« Reply #16 on: April 06, 2012, 10:51:51 PM »
Those are some handy dandy pry points.  I stick my peavey point into every crevice that I can find.

I see heart check in the log end.  It would be highly unusual to see that in our SYP.
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Offline Jim_Rogers

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Re: On site milling for a future timber frame
« Reply #17 on: April 07, 2012, 08:18:22 AM »
MM:
I don't know how long these have been down but most of them have some end checks for sure. The red pine that is.
The white pines look better on the ends.

Jim Rogers
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Offline Jim_Rogers

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Re: On site milling for a future timber frame
« Reply #18 on: April 07, 2012, 07:59:53 PM »
Here is a picture of the white plastic thing I sawed in half:



Here is some more:

 

The horizontal board is the one that I pulled four nails out of. The vertical board is one that I hit one nail in the same day I cut the white plastic thing in half.

Here are the last nine logs of the pile:



Here is the last timber from today, on the roller toe boards ready to be picked up by the forks on the front of the tractor:



Here I am lifting it off with the forks:



Here it is on the forks:



Here is the mill ready for rain at the end of the day today.



The customer showed up today, back from PA. And was pleased with my progress.
She and her helper will start stacking and sticking lumber on Monday, pending rain....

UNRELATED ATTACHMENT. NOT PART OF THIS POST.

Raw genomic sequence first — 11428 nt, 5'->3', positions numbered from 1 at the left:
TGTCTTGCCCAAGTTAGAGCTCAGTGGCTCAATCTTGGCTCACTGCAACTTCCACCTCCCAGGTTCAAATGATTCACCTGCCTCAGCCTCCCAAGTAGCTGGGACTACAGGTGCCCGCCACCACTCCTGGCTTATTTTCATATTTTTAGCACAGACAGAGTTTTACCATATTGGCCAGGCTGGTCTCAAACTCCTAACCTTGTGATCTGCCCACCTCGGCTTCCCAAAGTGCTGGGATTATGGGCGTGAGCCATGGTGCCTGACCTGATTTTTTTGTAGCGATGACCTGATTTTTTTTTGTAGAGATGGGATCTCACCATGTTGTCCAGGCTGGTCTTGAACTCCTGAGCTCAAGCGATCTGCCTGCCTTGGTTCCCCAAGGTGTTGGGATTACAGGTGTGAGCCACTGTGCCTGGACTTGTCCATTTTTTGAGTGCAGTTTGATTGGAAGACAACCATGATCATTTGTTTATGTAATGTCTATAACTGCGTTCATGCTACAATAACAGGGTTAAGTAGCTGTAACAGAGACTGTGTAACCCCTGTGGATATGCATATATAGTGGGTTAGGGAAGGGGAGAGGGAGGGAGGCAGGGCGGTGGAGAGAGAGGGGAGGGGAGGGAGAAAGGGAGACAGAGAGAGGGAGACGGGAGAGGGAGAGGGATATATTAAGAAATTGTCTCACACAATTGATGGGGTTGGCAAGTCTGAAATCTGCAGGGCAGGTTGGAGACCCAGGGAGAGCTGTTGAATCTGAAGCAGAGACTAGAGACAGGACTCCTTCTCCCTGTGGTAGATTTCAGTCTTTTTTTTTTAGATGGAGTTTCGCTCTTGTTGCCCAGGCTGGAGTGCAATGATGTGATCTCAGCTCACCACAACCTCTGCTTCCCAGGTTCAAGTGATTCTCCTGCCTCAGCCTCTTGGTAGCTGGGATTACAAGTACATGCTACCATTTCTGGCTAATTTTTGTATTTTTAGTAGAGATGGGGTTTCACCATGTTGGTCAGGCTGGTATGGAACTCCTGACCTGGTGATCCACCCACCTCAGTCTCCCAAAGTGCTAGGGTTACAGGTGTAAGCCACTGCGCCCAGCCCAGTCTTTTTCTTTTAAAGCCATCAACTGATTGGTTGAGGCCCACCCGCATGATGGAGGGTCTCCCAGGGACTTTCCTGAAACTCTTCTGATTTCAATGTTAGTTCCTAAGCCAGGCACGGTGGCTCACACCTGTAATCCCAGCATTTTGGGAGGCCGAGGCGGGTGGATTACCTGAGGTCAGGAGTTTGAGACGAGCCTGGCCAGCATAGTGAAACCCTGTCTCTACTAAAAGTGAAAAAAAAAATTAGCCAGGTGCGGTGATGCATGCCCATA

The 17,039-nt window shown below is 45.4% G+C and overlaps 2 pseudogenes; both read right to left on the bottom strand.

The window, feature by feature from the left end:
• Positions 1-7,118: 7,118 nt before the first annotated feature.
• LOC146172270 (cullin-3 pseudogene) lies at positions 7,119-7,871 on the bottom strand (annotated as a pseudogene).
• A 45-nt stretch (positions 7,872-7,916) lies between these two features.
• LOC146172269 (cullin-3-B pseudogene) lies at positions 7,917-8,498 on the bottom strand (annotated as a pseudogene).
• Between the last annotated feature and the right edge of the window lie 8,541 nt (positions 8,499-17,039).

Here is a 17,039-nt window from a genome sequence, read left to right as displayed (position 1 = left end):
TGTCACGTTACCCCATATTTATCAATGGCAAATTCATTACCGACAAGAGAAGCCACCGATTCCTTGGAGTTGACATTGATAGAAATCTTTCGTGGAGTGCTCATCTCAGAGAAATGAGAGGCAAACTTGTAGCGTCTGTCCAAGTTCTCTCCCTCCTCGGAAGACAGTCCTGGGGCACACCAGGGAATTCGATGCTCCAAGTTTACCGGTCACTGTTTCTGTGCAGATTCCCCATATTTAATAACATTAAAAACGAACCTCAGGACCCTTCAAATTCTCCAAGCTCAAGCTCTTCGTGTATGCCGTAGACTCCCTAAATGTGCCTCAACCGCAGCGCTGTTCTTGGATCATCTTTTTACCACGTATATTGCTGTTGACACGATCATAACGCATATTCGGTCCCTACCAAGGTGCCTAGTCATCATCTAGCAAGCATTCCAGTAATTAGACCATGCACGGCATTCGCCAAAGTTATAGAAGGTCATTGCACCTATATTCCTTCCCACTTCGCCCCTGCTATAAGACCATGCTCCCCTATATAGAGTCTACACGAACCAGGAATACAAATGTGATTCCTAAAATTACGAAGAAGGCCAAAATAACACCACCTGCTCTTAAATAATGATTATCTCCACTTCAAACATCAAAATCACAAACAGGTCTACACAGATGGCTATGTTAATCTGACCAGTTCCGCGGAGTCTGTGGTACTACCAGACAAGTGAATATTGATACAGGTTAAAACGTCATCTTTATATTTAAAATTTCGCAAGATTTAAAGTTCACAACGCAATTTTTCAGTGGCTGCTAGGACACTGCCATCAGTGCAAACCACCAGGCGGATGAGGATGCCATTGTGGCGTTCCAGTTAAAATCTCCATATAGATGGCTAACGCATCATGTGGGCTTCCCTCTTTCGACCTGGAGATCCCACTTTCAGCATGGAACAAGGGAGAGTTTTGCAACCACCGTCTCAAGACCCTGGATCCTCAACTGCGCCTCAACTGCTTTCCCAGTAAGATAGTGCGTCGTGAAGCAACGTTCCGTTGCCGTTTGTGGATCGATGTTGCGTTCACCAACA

Jim Rogers
Whatever you do, have fun doing it!
Woodmizer 1994 LT30HDG24 with 6' Bed Extension

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Re: On site milling for a future timber frame
« Reply #19 on: April 10, 2012, 08:39:58 PM »
I am getting down to the bottom or back of the pile now.

And found this treasure in middle of it:



Complete with big branch nubs sticking out to make it impossible to roll over.

I had to use the tractor and lift it up enough to chain saw them off.

The problem is there isn't enough room for the tractor to turn in behind the mill.
So once again I had to use the Magicman chain on clamp method to get it rolled up enough to flip it on with my "big blue" peavy.





But once I got it flipped over and on the loader arms I could get it up and onto the bed rails.

And I have sawn it up.



How do you guys handle such a treasure?

I made boards out of all of it. And some of them weren't the best for sure.

Jim Rogers
Whatever you do, have fun doing it!
Woodmizer 1994 LT30HDG24 with 6' Bed Extension